Publication Date

2009-01-01

Availability

Open access

Degree Type

Thesis

Degree Name

Master of Arts (MA)

Department

Sociology (Arts and Sciences)

Date of Defense

2009-04-10

First Committee Member

Amie L. Nielsen - Committee Member

Second Committee Member

Terrence D. Hill - Mentor

Third Committee Member

Neena M. Malik - Outside Committee Member

Abstract

Although numerous studies have documented the consequences of victimization on psychological distress, few have directly examined potential moderators of this association. Using data from the Welfare, Children, and Families project (1999-2001), a probability sample of 2,402 low-income women with children living in low-income neighborhoods in Boston, Chicago, and San Antonio, I predict psychological distress with measures of physical assault and sexual coercion before age 18 and psychological aggression, sexual coercion, and minor and severe physical assault in the past year. I also test the moderating influence of alcohol consumption. Cross-sectional results suggest that the effects of sexual coercion before age 18 and severe physical assault in the past year are moderated or exacerbated by alcohol consumption. Longitudinal results indicate that alcohol consumption exacerbates the effects of psychological aggression and minor physical assault in the past year on changes in psychological distress over time.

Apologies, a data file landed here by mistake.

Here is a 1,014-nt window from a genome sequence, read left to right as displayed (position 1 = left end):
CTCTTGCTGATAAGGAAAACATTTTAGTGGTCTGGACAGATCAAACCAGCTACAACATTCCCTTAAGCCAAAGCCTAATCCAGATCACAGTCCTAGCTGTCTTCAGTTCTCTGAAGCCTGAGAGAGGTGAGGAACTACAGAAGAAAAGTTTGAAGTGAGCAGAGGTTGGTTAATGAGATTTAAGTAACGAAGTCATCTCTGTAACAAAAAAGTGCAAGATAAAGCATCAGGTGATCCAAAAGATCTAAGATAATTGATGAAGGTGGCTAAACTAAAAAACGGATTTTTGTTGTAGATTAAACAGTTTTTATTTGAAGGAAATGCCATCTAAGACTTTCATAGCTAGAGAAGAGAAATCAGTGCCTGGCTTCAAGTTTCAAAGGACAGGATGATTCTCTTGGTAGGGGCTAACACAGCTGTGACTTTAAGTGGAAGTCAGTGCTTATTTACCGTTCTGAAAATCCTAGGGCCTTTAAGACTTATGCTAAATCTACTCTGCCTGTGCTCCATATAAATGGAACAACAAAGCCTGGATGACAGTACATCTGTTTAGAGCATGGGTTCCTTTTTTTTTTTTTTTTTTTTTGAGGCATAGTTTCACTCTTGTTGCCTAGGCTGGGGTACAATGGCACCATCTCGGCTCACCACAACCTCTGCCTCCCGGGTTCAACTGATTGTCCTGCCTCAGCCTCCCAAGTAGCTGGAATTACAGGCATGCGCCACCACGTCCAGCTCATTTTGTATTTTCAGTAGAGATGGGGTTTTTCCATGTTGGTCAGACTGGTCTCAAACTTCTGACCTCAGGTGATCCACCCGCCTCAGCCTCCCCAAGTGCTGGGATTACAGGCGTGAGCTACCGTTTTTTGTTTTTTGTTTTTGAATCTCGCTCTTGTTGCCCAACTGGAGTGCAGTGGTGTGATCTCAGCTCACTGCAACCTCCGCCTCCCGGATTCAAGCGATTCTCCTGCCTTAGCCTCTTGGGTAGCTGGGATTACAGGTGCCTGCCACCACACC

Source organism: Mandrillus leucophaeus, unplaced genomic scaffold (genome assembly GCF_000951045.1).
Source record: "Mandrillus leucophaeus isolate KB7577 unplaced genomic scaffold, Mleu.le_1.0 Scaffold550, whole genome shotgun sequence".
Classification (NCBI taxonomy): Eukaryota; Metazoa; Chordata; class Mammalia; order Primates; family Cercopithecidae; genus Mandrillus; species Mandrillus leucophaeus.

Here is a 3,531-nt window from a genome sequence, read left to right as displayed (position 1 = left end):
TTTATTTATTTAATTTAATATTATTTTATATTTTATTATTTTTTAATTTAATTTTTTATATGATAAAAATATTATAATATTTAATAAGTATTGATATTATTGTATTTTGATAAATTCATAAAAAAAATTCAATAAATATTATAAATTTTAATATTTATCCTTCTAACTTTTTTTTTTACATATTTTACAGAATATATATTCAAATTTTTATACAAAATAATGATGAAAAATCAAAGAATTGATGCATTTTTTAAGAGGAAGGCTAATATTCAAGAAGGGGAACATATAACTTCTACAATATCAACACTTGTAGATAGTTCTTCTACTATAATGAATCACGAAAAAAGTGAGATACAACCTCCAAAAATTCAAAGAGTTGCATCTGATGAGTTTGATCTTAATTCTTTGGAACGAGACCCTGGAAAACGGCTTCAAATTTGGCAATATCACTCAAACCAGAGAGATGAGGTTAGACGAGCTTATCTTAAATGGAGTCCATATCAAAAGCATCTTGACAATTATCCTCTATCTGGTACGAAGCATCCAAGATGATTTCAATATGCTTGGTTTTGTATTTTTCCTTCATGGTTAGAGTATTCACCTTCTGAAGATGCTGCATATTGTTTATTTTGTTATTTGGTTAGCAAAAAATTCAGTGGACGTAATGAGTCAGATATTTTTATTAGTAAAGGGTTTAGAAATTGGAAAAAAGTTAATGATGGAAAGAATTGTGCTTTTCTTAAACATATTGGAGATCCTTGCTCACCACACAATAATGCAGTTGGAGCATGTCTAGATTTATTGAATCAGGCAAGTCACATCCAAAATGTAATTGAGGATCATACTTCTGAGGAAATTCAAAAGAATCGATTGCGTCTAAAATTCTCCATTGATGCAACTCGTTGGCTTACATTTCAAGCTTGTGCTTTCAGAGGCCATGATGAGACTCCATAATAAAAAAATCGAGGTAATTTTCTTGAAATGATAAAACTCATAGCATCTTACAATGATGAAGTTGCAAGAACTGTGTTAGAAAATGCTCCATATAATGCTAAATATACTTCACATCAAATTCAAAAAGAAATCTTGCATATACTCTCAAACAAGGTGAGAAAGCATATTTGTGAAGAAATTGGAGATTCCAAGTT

Keywords

Violence; Alcohol; Mental Health

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